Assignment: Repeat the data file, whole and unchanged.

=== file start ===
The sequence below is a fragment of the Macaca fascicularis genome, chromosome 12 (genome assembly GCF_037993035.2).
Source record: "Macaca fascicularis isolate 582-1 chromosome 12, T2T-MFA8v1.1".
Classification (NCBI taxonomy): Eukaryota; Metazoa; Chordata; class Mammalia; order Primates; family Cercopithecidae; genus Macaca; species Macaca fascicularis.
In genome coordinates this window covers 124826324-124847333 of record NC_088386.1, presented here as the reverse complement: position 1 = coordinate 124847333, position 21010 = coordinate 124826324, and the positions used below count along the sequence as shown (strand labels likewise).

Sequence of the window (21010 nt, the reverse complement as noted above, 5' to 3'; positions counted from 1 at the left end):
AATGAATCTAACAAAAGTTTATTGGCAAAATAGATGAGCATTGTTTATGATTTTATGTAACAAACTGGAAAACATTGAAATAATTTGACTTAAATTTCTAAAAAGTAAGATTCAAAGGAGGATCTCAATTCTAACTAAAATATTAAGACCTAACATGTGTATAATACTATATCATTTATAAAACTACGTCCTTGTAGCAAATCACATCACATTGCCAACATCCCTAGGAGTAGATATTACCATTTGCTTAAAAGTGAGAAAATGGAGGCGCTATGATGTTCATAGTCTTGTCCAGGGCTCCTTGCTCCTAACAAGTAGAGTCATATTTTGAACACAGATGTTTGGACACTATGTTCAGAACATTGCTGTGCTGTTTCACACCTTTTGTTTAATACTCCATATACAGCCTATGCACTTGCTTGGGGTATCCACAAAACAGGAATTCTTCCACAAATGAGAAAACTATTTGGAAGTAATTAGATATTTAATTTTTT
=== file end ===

The sequence below is a fragment of the Macaca fascicularis genome, chromosome 12 (genome assembly GCF_037993035.2).
Source record: "Macaca fascicularis isolate 582-1 chromosome 12, T2T-MFA8v1.1".
Classification (NCBI taxonomy): Eukaryota; Metazoa; Chordata; class Mammalia; order Primates; family Cercopithecidae; genus Macaca; species Macaca fascicularis.
In genome coordinates this window covers 124826324-124847333 of record NC_088386.1, presented here as the reverse complement: position 1 = coordinate 124847333, position 21010 = coordinate 124826324, and the positions used below count along the sequence as shown (strand labels likewise).

Sequence of the window (21010 nt, the reverse complement as noted above, 5' to 3'; positions counted from 1 at the left end):
AATGAATCTAACAAAAGTTTATTGGCAAAATAGATGAGCATTGTTTATGATTTTATGTAACAAACTGGAAAACATTGAAATAATTTGACTTAAATTTCTAAAAAGTAAGATTCAAAGGAGGATCTCAATTCTAACTAAAATATTAAGACCTAACATGTGTATAATACTATATCATTTATAAAACTACGTCCTTGTAGCAAATCACATCACATTGCCAACATCCCTAGGAGTAGATATTACCATTTGCTTAAAAGTGAGAAAATGGAGGCGCTATGATGTTCATAGTCTTGTCCAGGGCTCCTTGCTCCTAACAAGTAGAGTCATATTTTGAACACAGATGTTTGGACACTATGTTCAGAACATTGCTGTGCTGTTTCACACCTTTTGTTTAATACTCCATATACAGCCTATGCACTTGCTTGGGGTATCCACAAAACAGGAATTCTTCCACAAATGAGAAAACTATTTGGAAGTAATTAGATATTTAATTTTTT